“The way in which we make payments is evolving quickly.  Tech companies, financial institutions and start-ups are competing to create ever increasingly frictionless payment experiences for consumers.  These digital payments not only help the consumer with a quicker and more convenient way to pay, they also provide businesses with rich data on what the consumers are purchasing, how they are purchasing it, and where.  

“It wasn’t too long ago that we were talking about moving to a cashless society, now we may be looking at a cardless society too, where holding a physical card is no longer a requirement to make a payment.  It is already feasible for someone to go about their daily activities without the need for a physical wallet or card.  This is being aided by the growing proliferation of smart phones and wearables with integrated payment technology such as Apple Pay and Google Pay, and an increasing number of financial institutions enabling their customers to make payments with these devices.  

“The payment landscape will continue to evolve in the future.  We are already seeing innovative new companies, such as Afterpay, changing the way in which people purchase goods that they cannot immediately afford.  These ‘Buy-Now-Pay-Later’ companies may pose a threat to traditional payment types such as credit cards as well as traditional financial institutions as consumers can, in effect, access a small amount of credit instantly with no documentation.  

“Innovative new technologies will change the way in which we make payments, not just in-store or online but even paying for a tradesperson or health service.  The New Payments Platform (NPP) allows payments to be instant and frictionless. People will come to expect the minimum amount of effort when making a payment and the industry will need to adapt to these changing expectations by providing more innovative and seamless solutions.  Traditional financial institutions may need to collaborate with Fin Techs and other third parties to keep up with the rapidly changing digital payment landscape.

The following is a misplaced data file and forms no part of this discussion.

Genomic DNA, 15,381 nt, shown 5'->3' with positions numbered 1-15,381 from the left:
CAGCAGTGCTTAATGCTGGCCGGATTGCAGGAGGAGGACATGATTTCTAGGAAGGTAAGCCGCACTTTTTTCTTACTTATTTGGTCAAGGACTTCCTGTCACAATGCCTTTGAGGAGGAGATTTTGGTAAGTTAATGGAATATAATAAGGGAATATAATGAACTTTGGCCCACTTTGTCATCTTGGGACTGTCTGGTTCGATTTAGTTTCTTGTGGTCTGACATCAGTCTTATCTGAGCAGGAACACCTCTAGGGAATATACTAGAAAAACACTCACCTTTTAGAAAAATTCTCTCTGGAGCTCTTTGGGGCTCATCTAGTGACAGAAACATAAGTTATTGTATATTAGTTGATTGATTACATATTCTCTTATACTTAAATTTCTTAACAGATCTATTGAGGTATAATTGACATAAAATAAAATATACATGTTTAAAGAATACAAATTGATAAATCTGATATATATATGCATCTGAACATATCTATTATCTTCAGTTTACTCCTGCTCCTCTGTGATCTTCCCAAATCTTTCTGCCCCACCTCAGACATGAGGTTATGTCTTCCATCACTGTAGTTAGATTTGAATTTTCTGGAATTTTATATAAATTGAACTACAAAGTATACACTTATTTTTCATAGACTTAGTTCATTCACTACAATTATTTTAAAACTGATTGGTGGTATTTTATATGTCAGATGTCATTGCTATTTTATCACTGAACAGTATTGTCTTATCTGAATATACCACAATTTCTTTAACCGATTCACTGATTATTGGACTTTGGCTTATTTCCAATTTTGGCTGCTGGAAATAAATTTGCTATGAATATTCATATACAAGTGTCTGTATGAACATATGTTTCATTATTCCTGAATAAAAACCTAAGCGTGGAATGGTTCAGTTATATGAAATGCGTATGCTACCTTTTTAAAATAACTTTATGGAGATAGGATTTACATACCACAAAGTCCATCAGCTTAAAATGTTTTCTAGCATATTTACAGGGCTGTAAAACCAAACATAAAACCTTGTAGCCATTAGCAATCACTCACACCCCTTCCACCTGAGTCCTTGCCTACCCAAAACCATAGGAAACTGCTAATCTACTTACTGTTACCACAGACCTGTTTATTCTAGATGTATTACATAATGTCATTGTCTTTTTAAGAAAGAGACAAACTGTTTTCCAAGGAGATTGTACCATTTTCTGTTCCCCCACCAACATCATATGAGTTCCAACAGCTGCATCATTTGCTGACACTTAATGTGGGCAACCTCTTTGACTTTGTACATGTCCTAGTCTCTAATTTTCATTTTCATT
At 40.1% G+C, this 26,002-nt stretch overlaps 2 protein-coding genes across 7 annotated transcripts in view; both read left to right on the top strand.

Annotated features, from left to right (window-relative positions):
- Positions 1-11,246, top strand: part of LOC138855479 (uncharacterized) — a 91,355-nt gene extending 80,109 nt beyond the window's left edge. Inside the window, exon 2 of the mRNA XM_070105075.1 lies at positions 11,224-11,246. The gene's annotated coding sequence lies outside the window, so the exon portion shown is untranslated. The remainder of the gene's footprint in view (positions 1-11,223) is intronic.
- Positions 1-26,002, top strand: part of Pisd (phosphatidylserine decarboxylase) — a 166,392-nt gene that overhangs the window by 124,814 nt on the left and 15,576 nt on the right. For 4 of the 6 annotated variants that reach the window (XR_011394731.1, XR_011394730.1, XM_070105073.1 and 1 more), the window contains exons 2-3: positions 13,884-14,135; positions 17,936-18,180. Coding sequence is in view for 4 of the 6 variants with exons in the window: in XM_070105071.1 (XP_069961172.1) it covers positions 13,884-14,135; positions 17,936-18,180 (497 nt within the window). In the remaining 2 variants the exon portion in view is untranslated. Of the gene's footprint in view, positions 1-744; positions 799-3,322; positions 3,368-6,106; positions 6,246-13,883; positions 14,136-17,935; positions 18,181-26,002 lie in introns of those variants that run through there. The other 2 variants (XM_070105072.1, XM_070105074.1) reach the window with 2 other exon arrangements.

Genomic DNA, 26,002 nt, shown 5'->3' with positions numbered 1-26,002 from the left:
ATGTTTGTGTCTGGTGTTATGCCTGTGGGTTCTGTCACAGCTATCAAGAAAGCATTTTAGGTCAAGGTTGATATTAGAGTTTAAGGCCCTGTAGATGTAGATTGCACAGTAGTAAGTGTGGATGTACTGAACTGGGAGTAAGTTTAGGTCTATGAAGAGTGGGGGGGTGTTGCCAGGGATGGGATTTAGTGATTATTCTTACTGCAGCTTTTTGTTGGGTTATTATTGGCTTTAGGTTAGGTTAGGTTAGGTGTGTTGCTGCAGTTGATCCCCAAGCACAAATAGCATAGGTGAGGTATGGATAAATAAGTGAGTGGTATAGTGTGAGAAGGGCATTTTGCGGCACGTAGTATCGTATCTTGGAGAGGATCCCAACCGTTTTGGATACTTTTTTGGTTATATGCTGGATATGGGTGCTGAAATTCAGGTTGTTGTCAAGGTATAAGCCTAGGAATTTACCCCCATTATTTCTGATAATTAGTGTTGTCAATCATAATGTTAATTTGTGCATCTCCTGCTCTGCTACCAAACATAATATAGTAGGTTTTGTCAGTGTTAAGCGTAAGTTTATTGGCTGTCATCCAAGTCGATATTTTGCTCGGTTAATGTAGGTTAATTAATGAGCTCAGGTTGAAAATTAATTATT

“Of course, as with any new technology or innovation, take-up is not uniform. And anyone in the business of inventing technology knows that timing is critical. Being too early can be even more dangerous than leaving it too late. The critical issue is matching your customers’ expectations, desires, and current needs.

“For a deeper understanding of users of digital payments, our Digital Payment Profiles can provide an enriched look at these users, their demographics, attitudes, activities and media usage. To include tour customer readiness for frictionless payment systems.”  

For comments or more information please contact:
Roy Morgan - Enquiries
Office: +61 (03) 9224 5309

Margin of Error

The margin of error to be allowed for in any estimate depends mainly on the number of interviews on which it is based. Margin of error gives indications of the likely range within which estimates would be 95% likely to fall, expressed as the number of percentage points above or below the actual estimate. Allowance for design effects (such as stratification and weighting) should be made as appropriate.

Sample Size Percentage Estimate
40% – 60% 25% or 75% 10% or 90% 5% or 95%
1,000 ±3.0 ±2.7 ±1.9 ±1.3
5,000 ±1.4 ±1.2 ±0.8 ±0.6
7,500 ±1.1 ±1.0 ±0.7 ±0.5
10,000 ±1.0 ±0.9 ±0.6 ±0.4
20,000 ±0.7 ±0.6 ±0.4 ±0.3
50,000 ±0.4 ±0.4 ±0.3 ±0.2